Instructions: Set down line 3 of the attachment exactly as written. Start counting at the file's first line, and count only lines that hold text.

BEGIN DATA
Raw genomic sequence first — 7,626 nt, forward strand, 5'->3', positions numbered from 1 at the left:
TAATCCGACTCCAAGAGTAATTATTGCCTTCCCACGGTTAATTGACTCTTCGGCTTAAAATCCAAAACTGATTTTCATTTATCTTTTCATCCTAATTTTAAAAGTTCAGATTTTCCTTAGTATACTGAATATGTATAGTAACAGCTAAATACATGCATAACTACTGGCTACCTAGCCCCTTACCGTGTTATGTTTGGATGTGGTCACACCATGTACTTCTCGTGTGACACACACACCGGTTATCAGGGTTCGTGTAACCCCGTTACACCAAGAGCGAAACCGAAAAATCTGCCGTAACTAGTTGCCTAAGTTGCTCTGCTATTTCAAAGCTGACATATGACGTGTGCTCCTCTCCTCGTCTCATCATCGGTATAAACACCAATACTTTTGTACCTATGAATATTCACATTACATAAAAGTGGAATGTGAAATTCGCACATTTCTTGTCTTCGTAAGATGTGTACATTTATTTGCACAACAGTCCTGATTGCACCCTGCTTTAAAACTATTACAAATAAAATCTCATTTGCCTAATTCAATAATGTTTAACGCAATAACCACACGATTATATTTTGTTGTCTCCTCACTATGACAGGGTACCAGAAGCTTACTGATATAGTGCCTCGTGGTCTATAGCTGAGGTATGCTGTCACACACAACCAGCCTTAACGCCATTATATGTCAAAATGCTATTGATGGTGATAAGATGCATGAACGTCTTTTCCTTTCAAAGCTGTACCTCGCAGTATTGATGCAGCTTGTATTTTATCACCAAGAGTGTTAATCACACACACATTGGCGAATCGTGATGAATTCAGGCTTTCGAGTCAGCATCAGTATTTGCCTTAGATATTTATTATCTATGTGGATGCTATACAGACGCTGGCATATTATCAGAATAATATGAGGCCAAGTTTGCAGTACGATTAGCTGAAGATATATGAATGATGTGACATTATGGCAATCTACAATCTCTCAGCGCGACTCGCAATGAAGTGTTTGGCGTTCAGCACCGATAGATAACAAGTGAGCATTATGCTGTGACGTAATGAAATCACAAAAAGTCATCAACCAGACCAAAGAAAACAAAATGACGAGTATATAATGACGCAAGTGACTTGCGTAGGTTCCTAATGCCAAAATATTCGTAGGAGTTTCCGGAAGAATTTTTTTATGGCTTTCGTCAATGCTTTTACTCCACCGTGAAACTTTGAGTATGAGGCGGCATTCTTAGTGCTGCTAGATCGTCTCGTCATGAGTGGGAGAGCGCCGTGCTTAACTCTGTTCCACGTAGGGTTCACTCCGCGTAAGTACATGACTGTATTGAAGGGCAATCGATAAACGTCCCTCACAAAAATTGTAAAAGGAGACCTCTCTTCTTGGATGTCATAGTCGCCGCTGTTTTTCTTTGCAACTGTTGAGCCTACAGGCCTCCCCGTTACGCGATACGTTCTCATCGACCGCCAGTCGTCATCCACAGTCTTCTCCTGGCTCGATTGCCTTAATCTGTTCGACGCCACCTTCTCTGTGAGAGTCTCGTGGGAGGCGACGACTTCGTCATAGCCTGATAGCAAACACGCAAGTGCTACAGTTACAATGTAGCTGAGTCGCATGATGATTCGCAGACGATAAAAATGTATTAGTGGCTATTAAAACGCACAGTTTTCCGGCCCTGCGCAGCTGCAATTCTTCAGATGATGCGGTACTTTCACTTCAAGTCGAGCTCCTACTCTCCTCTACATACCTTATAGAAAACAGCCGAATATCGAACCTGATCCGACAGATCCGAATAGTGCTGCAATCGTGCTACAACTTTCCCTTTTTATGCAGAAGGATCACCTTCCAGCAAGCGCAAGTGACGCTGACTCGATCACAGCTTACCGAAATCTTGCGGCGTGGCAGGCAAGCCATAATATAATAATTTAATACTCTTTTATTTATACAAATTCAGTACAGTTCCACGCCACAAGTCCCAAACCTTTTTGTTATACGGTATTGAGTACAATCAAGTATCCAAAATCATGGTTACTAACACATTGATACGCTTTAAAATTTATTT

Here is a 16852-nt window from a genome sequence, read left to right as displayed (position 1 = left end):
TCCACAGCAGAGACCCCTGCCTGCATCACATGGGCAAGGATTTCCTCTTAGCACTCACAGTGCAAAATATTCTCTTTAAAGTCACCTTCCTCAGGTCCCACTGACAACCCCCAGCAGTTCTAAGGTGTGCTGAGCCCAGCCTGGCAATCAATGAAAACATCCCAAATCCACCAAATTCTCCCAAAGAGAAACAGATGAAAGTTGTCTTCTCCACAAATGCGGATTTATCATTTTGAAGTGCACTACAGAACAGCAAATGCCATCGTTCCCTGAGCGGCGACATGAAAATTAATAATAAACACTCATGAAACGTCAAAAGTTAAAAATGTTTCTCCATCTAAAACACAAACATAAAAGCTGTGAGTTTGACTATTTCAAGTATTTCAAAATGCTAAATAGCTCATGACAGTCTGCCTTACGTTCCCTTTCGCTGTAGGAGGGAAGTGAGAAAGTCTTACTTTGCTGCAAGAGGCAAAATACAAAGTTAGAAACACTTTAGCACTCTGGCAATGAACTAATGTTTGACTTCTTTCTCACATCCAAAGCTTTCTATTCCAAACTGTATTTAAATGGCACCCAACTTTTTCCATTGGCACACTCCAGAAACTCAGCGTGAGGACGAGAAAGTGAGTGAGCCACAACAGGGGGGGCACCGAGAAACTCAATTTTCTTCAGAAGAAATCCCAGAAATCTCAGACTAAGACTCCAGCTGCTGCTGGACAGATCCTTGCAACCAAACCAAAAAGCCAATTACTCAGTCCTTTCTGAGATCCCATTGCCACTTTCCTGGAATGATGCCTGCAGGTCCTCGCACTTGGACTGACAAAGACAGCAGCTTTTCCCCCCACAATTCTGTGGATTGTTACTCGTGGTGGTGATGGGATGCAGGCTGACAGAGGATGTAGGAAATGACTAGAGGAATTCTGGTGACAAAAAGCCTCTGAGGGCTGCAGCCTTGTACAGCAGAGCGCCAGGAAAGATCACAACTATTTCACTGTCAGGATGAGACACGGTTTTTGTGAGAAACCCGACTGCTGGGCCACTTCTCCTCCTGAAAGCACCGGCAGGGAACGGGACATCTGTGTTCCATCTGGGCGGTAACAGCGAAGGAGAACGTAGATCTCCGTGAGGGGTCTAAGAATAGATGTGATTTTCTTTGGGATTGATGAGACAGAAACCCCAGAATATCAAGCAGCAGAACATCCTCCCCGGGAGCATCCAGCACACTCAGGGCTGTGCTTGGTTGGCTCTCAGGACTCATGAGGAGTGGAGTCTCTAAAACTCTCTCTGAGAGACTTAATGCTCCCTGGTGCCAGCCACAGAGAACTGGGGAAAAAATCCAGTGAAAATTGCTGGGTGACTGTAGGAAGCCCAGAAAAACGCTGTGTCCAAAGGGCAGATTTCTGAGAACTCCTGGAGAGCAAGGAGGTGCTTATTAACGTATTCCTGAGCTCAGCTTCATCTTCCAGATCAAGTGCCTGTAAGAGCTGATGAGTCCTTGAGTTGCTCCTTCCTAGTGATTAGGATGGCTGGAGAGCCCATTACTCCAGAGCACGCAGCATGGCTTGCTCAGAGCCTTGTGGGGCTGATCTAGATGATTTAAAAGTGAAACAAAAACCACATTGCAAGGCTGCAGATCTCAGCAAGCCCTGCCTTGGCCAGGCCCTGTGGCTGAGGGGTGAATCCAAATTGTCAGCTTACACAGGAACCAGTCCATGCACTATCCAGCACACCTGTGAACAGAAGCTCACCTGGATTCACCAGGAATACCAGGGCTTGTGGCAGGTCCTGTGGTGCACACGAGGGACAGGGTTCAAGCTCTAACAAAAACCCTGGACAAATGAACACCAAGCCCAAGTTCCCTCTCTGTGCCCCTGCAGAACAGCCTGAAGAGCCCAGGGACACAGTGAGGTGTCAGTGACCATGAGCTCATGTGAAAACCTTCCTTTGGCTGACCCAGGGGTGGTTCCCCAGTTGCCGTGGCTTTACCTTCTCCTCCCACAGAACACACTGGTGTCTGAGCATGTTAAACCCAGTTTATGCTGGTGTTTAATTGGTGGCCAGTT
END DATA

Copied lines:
Here is a 16852-nt window from a genome sequence, read left to right as displayed (position 1 = left end):